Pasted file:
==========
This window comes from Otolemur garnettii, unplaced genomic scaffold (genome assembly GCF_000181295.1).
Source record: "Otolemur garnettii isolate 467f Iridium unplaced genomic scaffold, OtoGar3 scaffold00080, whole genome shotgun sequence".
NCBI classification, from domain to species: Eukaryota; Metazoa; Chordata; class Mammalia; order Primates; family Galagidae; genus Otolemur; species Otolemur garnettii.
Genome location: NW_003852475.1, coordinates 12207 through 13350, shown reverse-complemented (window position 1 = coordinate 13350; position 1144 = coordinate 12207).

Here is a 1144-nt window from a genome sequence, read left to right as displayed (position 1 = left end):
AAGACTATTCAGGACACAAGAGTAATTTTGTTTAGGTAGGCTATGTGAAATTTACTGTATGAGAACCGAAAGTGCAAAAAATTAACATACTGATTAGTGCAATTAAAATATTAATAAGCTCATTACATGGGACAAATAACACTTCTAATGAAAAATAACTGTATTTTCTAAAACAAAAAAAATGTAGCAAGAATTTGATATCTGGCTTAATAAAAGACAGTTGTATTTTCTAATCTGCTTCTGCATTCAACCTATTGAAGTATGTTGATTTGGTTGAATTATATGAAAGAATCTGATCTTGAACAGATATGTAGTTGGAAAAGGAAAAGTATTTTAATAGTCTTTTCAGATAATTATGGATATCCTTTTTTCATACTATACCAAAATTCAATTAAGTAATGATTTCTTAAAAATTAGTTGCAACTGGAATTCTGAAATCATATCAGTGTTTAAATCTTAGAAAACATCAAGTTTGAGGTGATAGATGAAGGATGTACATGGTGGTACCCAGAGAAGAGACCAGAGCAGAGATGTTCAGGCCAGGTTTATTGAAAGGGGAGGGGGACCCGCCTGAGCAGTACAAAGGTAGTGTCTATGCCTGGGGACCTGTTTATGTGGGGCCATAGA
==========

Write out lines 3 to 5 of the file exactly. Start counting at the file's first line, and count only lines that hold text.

NCBI classification, from domain to species: Eukaryota; Metazoa; Chordata; class Mammalia; order Primates; family Galagidae; genus Otolemur; species Otolemur garnettii.
Genome location: NW_003852475.1, coordinates 12207 through 13350, shown reverse-complemented (window position 1 = coordinate 13350; position 1144 = coordinate 12207).

Here is a 1144-nt window from a genome sequence, read left to right as displayed (position 1 = left end):